Ciyou & Dixon, P.C. attorneys routinely field questions about technological advances that may be used to gather critical evidence. Indeed, the tools that are available sometimes allow amazing pieces of evidence to be captured, authenticated, and have an evidentiary basis laid for their admission into evidence and use in the courtroom proceedings.
For example, a spouse’s affair and the lavishing of gifts on a younger man may be memorialized in electronic format and played in HD in the courtroom to establish dissipation of marital assets. A docile dad’s claim he never stays out all night partying, drinking and womanizing — and, therefore, should have custody — may be excised by cell-phone triangulation.
This evidence is expensive to obtain but is fairly common in high-stakes asset and/or custody cases. However, Facebook (and other social media sites) is free; and unlike what you might find with a private investigator and high-tech equipment, if your spouse is on Facebook, it is likely that what he or she is doing on a regular basis is captured there. Honestly, it is both amazing and frightening.
At Ciyou & Dixon, P.C. time and again, we observe that clients have little awareness about the implications of Facebook use: A client or opposing spouse may swear in a deposition or open court that he or she does not drink, only to later have the opposing attorney pull up his or her Facebook photo post showing him or her drinking a beer.
This is damning information and evidence in a divorce proceeding. Aside from perjury (a felony), the trial court Judge may subsequently disregard this spouse’s entire testimony and case theme: If he or she lied about that, what else isn’t true? The simplest way to lose a case is to be viewed by the court as dishonest and a liar.
While it is true that a majority of divorce cases settle out of court and do not reach trial, your Facebook account may cost you legal ground and money in many other ways. We believe that most divorce lawyers will tell you (we certainly will) that if you add a new girlfriend or boyfriend into the legal mix while the divorce pends, the chemistry is bad, if not explosive.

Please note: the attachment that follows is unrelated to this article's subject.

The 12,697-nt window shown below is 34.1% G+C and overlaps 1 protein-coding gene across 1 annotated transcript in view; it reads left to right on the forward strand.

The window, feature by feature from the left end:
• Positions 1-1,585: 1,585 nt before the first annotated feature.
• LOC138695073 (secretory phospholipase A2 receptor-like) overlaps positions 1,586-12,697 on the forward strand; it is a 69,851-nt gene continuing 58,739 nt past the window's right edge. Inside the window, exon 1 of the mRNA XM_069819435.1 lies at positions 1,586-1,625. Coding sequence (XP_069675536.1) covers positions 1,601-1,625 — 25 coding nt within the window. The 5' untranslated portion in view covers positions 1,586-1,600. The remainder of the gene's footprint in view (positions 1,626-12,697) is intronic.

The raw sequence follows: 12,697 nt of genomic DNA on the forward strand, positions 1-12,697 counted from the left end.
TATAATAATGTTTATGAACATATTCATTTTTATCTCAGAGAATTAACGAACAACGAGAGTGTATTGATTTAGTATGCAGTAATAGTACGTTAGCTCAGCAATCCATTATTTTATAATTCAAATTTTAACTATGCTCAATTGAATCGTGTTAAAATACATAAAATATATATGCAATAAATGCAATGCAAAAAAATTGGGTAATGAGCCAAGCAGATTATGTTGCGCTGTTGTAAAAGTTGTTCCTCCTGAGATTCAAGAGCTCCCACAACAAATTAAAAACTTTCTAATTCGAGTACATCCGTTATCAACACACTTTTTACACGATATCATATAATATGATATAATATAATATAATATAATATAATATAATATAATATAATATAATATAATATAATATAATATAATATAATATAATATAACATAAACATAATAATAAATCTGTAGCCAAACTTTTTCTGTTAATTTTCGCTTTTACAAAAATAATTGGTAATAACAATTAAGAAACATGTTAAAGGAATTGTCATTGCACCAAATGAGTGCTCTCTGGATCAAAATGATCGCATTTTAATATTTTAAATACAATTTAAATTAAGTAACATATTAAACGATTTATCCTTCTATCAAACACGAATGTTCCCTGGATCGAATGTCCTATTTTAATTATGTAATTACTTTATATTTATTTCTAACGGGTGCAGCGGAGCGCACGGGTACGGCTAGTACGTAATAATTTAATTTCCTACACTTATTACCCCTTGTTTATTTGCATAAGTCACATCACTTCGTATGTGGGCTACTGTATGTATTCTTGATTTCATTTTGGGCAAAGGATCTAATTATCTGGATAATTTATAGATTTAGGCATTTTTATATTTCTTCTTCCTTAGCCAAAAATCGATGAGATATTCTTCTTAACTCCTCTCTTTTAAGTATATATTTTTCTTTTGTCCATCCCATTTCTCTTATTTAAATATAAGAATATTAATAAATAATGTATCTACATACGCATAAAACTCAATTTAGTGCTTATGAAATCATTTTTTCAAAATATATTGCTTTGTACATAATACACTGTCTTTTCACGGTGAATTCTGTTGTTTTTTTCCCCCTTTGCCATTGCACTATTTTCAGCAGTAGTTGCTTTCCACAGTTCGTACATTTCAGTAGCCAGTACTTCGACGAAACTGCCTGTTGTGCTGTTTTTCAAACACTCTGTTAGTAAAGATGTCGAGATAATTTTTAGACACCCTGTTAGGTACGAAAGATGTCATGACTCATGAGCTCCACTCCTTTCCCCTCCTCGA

Yet we find it common that a spouse in a pending divorce proceeding will post pictures of his or her significant other on Facebook, sometimes scantily clad and in a less-than-professional embrace. So even if the post is not relevant to the issues of the case, and the case never reaches trial, that insult is probably going to cost you — a lot. Luckily, it is not a factor in that division of assets unless dissipation is argued.
Simply put, we observe time and again that the human ability (of a bitter spouse) to dream up new and creative ways to inflict pain on the other spouse is virtually limitless. To make this point by using a variant of an old adage, remember: “Hell hath no fury like a spouse scorned.” Don’t fall into this trap.
Ultimately, we do not believe that most divorce litigants intentionally use this powerful tool to be malicious or spiteful. Instead, in the electronic age, the boundary between what is public and what is private is hard to define. Because Facebook may be accessed in the privacy of your home or office, where no one else is around, we find it creates an aura of privateness, akin an electronic photo album or journal.
Be aware and advised, however: it is anything but private. If you post it, blog about it, or the like, remember that your spouse or ex has Facebook (mutual) friends, and this information might as well be sent directly to him or her.
At Ciyou & Dixon, P.C. our bottom-line advice to clients regarding Facebook or other social media outlets is the “front-page-of-the-paper” test. If what you post is not something that you would put on the front page of the paper, and thereby share freely with your ex in light of the dynamics of the divorce, DON’T post it.